Upon review of the complaint, Defendants' special report and the evidentiary materials filed in support thereof, the court concludes that Defendants' motion to dismiss is due to be granted.

III. DISCUSSION

Plaintiff challenges the failure of Defendants to afford him a telephone call after he was booked into the Geneva County Jail. Defendants deny Plaintiff's allegation and further maintain this case is subject to dismissal because Plaintiff has failed to exhaust the administrative remedy provided at the Geneva County Jail prior to filing this complaint as required by the Prison Litigation Reform Act, 42 U.S.C. § 1997e(a). Doc. No. 11, Rowe Affidavit, Exhs. F, G.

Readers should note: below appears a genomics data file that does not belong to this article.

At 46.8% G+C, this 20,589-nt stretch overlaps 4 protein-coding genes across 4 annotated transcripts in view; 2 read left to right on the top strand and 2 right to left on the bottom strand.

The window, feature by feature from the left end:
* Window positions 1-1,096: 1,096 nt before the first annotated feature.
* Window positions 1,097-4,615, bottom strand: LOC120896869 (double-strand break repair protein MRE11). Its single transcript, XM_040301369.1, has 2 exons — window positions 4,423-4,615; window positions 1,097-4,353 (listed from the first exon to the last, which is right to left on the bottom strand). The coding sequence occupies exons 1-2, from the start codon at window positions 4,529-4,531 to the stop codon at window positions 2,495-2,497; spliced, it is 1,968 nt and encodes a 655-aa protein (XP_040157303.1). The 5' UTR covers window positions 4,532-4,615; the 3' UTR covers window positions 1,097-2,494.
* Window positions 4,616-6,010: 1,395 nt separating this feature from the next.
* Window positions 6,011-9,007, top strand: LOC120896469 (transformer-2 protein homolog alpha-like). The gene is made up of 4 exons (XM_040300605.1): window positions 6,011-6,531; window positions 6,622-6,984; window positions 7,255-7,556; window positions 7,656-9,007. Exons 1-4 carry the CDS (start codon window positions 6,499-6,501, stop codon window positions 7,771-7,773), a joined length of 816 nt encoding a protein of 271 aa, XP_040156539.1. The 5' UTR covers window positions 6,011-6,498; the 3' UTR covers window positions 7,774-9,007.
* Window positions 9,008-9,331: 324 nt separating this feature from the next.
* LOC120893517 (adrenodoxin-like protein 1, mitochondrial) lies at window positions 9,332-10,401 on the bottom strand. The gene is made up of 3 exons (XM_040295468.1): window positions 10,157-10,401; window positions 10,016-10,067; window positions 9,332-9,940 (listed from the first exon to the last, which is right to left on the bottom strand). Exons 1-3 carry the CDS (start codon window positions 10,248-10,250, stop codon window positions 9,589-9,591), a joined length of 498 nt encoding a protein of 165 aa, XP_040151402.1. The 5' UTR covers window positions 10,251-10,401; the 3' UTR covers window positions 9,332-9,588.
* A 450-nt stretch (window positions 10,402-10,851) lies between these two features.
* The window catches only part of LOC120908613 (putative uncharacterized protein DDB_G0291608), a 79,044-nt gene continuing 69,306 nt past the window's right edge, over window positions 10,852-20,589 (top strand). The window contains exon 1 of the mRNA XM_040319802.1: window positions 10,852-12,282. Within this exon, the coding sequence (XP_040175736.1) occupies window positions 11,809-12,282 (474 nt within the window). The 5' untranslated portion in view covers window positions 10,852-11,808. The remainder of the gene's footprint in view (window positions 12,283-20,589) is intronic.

The Prison Litigation Reform Act compels exhaustion of available administrative remedies before a prisoner can seek relief in federal court on a § 1983 complaint. Specifically, 42 U.S.C. § 1997e(a) states that "[n]o action shall be brought with respect to prison conditions under section 1983 of this title, or any other Federal law, by a prisoner confined in any jail, prison, or other correctional facility until such administrative remedies as are available are exhausted." "Congress has provided in § 1997(e)(a) that an inmate must exhaust irrespective of the forms of relief sought and offered through administrative remedies." Booth v. Churner, 532 U.S. 731, 741 n.6 (2001). "[T]he PLRA's exhaustion requirement applies to all inmate suits about prison life, whether they involve general circumstances or particular episodes, and whether they allege excessive force or some other wrong." Porter v. Nussle, 534 U.S. 516, 532 (2002). Exhaustion of all available administrative remedies is a precondition to litigation and a federal court cannot waive the exhaustion requirement. Booth, 532 U.S. at 741; Alexander, 159 F.3d at 1325; Woodford v. Ngo, 548 U.S. 81 (2006). Moreover, "the PLRA exhaustion requirement requires proper exhaustion." Id. at 93. "Proper exhaustion demands compliance with an agency's deadlines and other critical procedural rules [as a precondition to filing suit in federal court] because no adjudicative system can function effectively without imposing some orderly structure on the courts of its proceedings.... Construing § 1997e(a) to require proper exhaustion... fits with the general scheme of the PLRA, whereas [a contrary] interpretation [allowing an inmate to bring suit in federal court once administrative remedies are no longer available] would turn that provision into a largely useless appendage." Id. at 90-91, 93. The Supreme Court reasoned that because proper exhaustion of administrative remedies is necessary an inmate cannot "satisfy the Prison Litigation Reform Act's exhaustion requirement... by filing an untimely or otherwise procedurally defective administrative grievance or appeal[, ]" or by effectively bypassing the administrative process simply by waiting until the grievance procedure is no longer available to her. Id. at 83-84; Bryant, 530 F.3d at 1378 (quoting Johnson v. Meadows, 418 F.3d 1152, 1158 (11th Cir. 2005) ("To exhaust administrative remedies in accordance with the PLRA, prisoners must properly take each step within the administrative process.'"); Johnson, 418 F.3d at 1157 (inmate who files an untimely grievance or spurns the administrative process until it is no longer available fails to satisfy the exhaustion requirement of the PLRA); Higginbottom, 223 F.3d at 1261 (inmate's belief that administrative procedures are futile or needless does not excuse the exhaustion requirement). "The only facts pertinent to determining whether a prisoner has satisfied the PLRA's exhaustion requirement are those that existed when he filed his original complaint." Smith v. Terry, 491 Fed.Appx. 81, 83 (11th Cir. 2012) (per curiam).